Your Child’s First Large Race


A large kids’ race like the Lifetime Kids Tri Chicago offers a special type of experience. When compared to a small, local event, a big event may seem stressful for both kids and parents. If you and your child know what to expect, a big race can be a season highlight for the family.


Large destination race logistics are more complex. Planning for the challenges can ensure a much more smooth and enjoyable experience. Read the race information carefully ahead of time. Consider going to packet pick up a day early to lessen the race morning tasks. Understand the traffic and parking restrictions to avoid late arrival to the race. No matter how early race morning may already be, try to arrive extra early to get settled. Pack plenty of good food and water. When you and your child decide to sign up for the race, talk about these things so that they know what to expect.

Fear Factor

Kids and parents will be more nervous and excited at a big event. If you are nervous, your kids will perceive it and that will escalate their fears. Parents should focus on controlling their own emotions. If needed, go somewhere away from your child to release your own fears or frustrations.

It is normal for a young athlete to be more quiet or grouchy before a race. This is not the time to worry about character development. Understand that after the race is over, your normal bubbly, happy kid will be back.

But Cost!

Kids view a big race as more important. For parents, it often represents a much larger investment in training and travel costs. As a result, both the parents and the kids may lose sight of the fact that it really is just another race in a lifetime of many. Try to avoid saying something like, “We have spent a lot of money to get here this weekend, so don’t blow it!” Leave the cost out of the conversation – it simply increases the negative pressure to perform for the parent rather for themselves and their own goals.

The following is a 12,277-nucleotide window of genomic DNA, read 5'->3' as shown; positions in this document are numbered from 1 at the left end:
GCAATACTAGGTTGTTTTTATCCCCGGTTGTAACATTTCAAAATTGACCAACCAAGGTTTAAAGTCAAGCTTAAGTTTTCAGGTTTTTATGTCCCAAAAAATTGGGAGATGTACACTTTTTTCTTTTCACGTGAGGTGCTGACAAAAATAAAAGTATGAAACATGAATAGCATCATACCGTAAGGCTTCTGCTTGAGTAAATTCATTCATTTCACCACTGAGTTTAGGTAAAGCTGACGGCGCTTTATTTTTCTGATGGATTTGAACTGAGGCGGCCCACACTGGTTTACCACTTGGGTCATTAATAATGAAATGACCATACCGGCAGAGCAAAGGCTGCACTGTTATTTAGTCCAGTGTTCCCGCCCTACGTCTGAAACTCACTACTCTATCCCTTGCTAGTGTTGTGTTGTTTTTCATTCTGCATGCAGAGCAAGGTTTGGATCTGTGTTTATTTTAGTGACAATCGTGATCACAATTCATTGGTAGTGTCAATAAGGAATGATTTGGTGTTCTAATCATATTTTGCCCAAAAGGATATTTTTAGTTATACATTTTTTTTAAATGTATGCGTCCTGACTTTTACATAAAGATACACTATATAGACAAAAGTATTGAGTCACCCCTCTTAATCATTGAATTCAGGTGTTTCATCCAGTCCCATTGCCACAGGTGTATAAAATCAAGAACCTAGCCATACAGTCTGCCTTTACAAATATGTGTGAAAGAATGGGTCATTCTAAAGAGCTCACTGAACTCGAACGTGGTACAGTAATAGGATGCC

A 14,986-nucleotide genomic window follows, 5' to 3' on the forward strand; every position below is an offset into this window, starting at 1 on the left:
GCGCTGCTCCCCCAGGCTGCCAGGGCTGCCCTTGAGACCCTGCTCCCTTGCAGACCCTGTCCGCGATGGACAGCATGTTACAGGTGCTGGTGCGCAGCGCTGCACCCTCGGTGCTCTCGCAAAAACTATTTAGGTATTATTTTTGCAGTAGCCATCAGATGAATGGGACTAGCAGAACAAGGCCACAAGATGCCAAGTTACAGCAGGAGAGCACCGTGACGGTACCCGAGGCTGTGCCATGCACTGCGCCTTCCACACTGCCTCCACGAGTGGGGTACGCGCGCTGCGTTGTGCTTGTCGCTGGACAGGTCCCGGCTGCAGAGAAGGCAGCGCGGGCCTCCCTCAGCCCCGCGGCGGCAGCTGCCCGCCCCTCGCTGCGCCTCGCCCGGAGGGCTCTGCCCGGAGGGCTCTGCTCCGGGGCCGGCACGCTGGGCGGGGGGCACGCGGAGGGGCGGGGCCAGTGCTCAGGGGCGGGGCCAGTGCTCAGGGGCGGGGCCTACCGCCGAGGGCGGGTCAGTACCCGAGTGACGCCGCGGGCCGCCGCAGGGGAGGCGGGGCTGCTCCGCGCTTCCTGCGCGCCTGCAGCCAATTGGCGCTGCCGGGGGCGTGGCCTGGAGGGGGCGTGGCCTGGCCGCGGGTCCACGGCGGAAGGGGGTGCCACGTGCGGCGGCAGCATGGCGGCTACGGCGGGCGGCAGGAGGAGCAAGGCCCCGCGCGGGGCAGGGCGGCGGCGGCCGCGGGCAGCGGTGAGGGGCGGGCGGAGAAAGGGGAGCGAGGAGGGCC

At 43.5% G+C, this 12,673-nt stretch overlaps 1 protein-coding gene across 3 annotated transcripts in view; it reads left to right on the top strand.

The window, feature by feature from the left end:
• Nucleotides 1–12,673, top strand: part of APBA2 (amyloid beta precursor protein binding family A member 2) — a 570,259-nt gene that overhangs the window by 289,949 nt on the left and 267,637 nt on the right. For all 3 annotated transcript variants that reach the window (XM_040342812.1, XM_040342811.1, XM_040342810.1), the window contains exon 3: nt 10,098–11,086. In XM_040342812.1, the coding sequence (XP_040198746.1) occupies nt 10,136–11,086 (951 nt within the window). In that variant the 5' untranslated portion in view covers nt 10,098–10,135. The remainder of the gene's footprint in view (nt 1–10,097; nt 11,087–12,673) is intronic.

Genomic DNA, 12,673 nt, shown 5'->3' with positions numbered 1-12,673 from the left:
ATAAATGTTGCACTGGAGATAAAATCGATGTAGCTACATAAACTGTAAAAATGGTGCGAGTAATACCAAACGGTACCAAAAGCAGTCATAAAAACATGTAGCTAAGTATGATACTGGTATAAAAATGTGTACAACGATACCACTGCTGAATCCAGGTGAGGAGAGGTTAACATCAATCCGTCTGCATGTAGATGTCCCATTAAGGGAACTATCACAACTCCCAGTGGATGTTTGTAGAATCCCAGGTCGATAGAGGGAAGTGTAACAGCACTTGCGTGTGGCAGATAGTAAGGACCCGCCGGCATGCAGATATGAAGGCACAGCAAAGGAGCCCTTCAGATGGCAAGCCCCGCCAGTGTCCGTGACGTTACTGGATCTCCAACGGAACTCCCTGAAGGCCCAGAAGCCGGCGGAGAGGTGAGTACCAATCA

Role of Parent

Well meaning parents often overstep their responsibilities with their young athletes. The parent is responsible for transportation, food and water supply, monitoring that bikes are well-maintained and showing a positive spirit. Keep them cool and shaded. Stay calm. Be grateful that you and your kids have the good fortune to participate in the event.

What to Say

Try to limit what you say to phrases such as: “I love to watch you race” and “I am proud of you.” Ask your child, “How do you want me to be a good spectator?” and heed her/his requests. Celebrate every good effort – while downplaying race-time and place. These races will soon be distant, fun memories no matter how well or poorly they compete. Try to relax and enjoy them for what they are – a wonderful way to promote healthy and fun life-long activity for your kids.

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Chris Palmquist is an USA Triathlon Elite Coach, USA Cycling Elite Coach and Youth/Junior Coach with 19 years of coaching experience. She has written for Chicago Athlete Magazine for more than 20 years. As a Team MPI Head Coach, she has coached athletes to regional, national and world class success. She is a USA Paratriathlon National Team Coach and Team USA Coach at the Rio 2016 Paralympics, ITU World Paratriathlon Series and High Performance Camps at the Olympic Training Centers. Chris coaches youth and junior triathletes as Head Coach for the MMTT Youth Triathlon Team and for USAT at national Junior Skills Camps. In 33 years as an athlete, she has raced several sports including triathlon (13 Ironman), collegiate rowing (Cornell 83-87), canoe/kayak, cross country skiing (20 Birkebeiner) and road bike racing. Chris is married with two kids. Favorite Quote: “Do Simple Better” ~Joe Maddon


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